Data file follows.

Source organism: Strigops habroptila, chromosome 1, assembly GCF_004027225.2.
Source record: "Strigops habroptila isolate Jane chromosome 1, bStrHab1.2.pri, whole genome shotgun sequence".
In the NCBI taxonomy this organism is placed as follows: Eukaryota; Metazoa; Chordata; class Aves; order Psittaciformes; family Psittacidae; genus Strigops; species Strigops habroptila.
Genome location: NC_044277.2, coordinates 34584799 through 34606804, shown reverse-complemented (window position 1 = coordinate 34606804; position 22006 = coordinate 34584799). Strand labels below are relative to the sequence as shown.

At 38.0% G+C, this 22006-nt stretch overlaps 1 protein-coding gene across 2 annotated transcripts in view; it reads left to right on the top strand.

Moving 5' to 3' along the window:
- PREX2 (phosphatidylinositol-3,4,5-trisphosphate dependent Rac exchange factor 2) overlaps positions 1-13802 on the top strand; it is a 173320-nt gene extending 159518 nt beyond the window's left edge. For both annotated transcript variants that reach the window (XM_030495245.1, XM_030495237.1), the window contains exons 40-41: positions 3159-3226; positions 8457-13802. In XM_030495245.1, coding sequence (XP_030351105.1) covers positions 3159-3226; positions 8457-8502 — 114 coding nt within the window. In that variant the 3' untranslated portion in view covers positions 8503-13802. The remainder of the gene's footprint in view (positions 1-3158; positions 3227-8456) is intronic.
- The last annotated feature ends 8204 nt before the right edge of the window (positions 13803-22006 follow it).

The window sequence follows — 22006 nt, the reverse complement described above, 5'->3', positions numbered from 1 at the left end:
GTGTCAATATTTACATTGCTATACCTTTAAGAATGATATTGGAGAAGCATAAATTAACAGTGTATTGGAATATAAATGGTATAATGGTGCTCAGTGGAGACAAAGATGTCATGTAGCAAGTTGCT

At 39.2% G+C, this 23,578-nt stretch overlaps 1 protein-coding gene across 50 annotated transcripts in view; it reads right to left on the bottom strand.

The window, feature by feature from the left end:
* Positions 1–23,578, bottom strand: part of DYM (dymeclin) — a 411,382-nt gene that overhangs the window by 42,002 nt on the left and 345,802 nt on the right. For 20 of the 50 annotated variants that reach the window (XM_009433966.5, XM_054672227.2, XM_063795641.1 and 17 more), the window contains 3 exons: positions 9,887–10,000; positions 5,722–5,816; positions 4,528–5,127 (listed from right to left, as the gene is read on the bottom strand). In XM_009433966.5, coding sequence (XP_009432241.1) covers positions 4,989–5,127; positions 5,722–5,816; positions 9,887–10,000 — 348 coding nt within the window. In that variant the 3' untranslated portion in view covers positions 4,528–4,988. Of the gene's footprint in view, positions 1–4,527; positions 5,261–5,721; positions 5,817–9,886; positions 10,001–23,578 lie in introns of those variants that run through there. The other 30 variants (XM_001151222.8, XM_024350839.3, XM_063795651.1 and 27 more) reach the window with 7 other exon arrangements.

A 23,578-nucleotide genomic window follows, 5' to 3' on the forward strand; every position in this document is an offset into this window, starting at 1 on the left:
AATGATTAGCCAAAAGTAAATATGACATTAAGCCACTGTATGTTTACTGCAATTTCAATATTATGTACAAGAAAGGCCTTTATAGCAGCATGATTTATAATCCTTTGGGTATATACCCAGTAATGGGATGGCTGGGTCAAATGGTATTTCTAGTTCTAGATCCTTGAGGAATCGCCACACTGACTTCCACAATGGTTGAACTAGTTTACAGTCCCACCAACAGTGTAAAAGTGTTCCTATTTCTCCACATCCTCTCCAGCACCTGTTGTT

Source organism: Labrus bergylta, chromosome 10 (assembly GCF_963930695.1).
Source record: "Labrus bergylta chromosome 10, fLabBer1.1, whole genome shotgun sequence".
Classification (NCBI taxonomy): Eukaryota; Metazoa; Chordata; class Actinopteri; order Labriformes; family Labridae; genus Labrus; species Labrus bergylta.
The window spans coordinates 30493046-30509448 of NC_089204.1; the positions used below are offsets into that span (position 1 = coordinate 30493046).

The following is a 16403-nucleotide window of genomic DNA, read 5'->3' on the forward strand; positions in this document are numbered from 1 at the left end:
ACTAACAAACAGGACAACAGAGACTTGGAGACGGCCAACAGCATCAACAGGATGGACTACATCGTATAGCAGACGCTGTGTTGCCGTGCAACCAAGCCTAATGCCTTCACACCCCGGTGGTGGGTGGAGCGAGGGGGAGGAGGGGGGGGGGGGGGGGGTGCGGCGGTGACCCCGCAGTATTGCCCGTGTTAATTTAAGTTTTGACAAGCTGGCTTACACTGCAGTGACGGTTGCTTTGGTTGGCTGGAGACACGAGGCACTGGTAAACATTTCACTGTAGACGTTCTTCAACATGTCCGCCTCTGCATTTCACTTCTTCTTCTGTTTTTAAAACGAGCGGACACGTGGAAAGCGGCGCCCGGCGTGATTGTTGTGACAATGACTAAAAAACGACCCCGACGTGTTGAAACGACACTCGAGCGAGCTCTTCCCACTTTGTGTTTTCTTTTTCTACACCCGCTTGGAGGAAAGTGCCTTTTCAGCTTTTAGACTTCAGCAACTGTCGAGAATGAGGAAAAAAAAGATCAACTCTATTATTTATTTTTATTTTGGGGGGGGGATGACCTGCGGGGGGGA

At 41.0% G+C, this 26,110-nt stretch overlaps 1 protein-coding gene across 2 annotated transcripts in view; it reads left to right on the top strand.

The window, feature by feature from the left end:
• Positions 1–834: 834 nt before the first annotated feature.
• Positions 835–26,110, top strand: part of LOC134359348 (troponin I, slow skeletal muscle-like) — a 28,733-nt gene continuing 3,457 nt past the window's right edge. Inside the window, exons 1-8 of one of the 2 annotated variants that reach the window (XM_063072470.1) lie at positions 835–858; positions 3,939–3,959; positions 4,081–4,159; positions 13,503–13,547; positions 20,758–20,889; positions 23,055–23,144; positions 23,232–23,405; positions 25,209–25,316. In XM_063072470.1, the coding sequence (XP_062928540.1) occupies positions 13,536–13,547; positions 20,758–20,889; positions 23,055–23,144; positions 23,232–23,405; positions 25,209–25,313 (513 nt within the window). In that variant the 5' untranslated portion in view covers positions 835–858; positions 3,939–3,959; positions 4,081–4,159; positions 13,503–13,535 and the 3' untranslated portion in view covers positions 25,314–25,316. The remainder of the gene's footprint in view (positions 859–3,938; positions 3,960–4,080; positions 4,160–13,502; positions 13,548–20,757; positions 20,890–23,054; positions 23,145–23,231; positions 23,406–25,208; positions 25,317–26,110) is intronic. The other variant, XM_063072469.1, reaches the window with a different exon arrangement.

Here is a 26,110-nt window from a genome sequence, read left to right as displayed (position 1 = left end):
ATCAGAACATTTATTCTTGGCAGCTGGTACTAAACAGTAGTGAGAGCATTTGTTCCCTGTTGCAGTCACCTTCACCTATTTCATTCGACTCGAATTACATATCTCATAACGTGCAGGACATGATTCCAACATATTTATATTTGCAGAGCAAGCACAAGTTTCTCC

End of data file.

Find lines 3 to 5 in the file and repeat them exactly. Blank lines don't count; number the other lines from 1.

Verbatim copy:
In the NCBI taxonomy this organism is placed as follows: Eukaryota; Metazoa; Chordata; class Aves; order Psittaciformes; family Psittacidae; genus Strigops; species Strigops habroptila.
Genome location: NC_044277.2, coordinates 34584799 through 34606804, shown reverse-complemented (window position 1 = coordinate 34606804; position 22006 = coordinate 34584799). Strand labels below are relative to the sequence as shown.

At 38.0% G+C, this 22006-nt stretch overlaps 1 protein-coding gene across 2 annotated transcripts in view; it reads left to right on the top strand.